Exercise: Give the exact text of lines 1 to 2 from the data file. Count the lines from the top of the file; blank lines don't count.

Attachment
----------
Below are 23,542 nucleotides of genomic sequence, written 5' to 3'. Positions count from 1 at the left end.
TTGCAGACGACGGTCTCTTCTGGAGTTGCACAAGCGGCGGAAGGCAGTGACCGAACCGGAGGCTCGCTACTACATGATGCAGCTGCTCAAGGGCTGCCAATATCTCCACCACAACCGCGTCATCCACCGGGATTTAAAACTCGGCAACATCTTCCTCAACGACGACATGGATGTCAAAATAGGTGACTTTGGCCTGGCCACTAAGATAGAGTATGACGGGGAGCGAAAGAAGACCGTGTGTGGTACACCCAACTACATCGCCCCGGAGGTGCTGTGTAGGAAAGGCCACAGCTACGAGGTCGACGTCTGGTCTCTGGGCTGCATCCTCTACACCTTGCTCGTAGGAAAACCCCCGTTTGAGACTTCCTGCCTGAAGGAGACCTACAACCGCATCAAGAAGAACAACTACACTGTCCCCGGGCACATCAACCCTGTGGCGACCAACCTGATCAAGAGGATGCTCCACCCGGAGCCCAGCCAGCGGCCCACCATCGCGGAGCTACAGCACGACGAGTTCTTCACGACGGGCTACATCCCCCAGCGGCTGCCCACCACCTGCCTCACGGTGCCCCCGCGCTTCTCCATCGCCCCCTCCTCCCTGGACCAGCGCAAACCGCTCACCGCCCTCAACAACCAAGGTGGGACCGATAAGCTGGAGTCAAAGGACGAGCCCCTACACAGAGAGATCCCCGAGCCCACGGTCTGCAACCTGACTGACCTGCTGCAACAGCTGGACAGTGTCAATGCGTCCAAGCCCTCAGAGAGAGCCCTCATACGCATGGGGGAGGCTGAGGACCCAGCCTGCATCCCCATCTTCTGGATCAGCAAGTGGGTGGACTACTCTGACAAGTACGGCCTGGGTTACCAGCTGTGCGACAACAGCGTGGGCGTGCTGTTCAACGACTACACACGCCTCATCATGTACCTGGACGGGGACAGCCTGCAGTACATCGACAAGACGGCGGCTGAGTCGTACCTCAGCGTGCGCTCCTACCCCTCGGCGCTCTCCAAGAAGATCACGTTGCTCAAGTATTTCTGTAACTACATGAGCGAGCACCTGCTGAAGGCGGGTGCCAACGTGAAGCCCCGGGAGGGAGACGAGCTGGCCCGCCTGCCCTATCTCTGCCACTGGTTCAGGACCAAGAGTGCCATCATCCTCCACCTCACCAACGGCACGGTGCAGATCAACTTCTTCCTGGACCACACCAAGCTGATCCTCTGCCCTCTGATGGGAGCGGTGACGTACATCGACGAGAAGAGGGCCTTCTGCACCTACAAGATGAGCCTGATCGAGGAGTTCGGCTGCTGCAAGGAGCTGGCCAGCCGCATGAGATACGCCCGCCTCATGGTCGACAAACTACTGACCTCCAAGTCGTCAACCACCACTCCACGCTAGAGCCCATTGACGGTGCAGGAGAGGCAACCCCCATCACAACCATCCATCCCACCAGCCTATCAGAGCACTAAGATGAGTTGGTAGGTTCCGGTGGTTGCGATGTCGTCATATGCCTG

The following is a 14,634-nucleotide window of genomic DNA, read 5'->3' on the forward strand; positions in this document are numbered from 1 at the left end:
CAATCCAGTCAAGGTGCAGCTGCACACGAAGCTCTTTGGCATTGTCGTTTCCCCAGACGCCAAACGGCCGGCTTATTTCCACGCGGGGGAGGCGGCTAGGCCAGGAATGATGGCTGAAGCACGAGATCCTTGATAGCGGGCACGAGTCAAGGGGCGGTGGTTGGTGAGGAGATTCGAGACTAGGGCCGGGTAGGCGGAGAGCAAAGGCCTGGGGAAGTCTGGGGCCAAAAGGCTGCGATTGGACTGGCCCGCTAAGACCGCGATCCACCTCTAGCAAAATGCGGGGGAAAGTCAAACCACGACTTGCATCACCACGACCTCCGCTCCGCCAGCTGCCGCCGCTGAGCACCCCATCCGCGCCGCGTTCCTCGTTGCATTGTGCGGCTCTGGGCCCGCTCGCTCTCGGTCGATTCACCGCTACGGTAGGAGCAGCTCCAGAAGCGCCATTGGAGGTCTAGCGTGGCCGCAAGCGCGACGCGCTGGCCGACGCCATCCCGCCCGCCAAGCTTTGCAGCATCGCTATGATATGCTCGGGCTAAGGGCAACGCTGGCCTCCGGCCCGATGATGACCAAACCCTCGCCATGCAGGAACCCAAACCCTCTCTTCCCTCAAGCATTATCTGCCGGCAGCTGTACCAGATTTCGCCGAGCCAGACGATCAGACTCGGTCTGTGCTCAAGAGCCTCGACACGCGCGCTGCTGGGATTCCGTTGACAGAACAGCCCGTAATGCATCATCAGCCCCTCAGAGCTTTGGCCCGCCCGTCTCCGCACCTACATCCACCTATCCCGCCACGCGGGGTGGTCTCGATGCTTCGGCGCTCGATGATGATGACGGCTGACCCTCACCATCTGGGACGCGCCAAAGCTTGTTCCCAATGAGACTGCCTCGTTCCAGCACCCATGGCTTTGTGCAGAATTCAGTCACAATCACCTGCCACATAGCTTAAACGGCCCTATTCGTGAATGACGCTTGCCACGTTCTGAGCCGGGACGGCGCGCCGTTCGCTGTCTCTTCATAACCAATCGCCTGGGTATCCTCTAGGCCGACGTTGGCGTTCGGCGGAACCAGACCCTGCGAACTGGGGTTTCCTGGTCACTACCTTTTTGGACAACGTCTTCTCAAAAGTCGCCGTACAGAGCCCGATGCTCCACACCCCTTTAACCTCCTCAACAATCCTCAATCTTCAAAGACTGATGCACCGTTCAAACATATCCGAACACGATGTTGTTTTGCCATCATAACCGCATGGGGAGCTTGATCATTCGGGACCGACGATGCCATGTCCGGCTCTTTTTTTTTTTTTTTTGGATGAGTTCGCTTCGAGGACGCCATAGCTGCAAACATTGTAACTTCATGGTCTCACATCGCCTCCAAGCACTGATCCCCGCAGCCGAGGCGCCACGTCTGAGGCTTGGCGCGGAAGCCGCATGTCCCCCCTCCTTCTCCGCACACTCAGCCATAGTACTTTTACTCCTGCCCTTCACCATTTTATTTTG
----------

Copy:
Below are 23,542 nucleotides of genomic sequence, written 5' to 3'. Positions count from 1 at the left end.
TTGCAGACGACGGTCTCTTCTGGAGTTGCACAAGCGGCGGAAGGCAGTGACCGAACCGGAGGCTCGCTACTACATGATGCAGCTGCTCAAGGGCTGCCAATATCTCCACCACAACCGCGTCATCCACCGGGATTTAAAACTCGGCAACATCTTCCTCAACGACGACATGGATGTCAAAATAGGTGACTTTGGCCTGGCCACTAAGATAGAGTATGACGGGGAGCGAAAGAAGACCGTGTGTGGTACACCCAACTACATCGCCCCGGAGGTGCTGTGTAGGAAAGGCCACAGCTACGAGGTCGACGTCTGGTCTCTGGGCTGCATCCTCTACACCTTGCTCGTAGGAAAACCCCCGTTTGAGACTTCCTGCCTGAAGGAGACCTACAACCGCATCAAGAAGAACAACTACACTGTCCCCGGGCACATCAACCCTGTGGCGACCAACCTGATCAAGAGGATGCTCCACCCGGAGCCCAGCCAGCGGCCCACCATCGCGGAGCTACAGCACGACGAGTTCTTCACGACGGGCTACATCCCCCAGCGGCTGCCCACCACCTGCCTCACGGTGCCCCCGCGCTTCTCCATCGCCCCCTCCTCCCTGGACCAGCGCAAACCGCTCACCGCCCTCAACAACCAAGGTGGGACCGATAAGCTGGAGTCAAAGGACGAGCCCCTACACAGAGAGATCCCCGAGCCCACGGTCTGCAACCTGACTGACCTGCTGCAACAGCTGGACAGTGTCAATGCGTCCAAGCCCTCAGAGAGAGCCCTCATACGCATGGGGGAGGCTGAGGACCCAGCCTGCATCCCCATCTTCTGGATCAGCAAGTGGGTGGACTACTCTGACAAGTACGGCCTGGGTTACCAGCTGTGCGACAACAGCGTGGGCGTGCTGTTCAACGACTACACACGCCTCATCATGTACCTGGACGGGGACAGCCTGCAGTACATCGACAAGACGGCGGCTGAGTCGTACCTCAGCGTGCGCTCCTACCCCTCGGCGCTCTCCAAGAAGATCACGTTGCTCAAGTATTTCTGTAACTACATGAGCGAGCACCTGCTGAAGGCGGGTGCCAACGTGAAGCCCCGGGAGGGAGACGAGCTGGCCCGCCTGCCCTATCTCTGCCACTGGTTCAGGACCAAGAGTGCCATCATCCTCCACCTCACCAACGGCACGGTGCAGATCAACTTCTTCCTGGACCACACCAAGCTGATCCTCTGCCCTCTGATGGGAGCGGTGACGTACATCGACGAGAAGAGGGCCTTCTGCACCTACAAGATGAGCCTGATCGAGGAGTTCGGCTGCTGCAAGGAGCTGGCCAGCCGCATGAGATACGCCCGCCTCATGGTCGACAAACTACTGACCTCCAAGTCGTCAACCACCACTCCACGCTAGAGCCCATTGACGGTGCAGGAGAGGCAACCCCCATCACAACCATCCATCCCACCAGCCTATCAGAGCACTAAGATGAGTTGGTAGGTTCCGGTGGTTGCGATGTCGTCATATGCCTG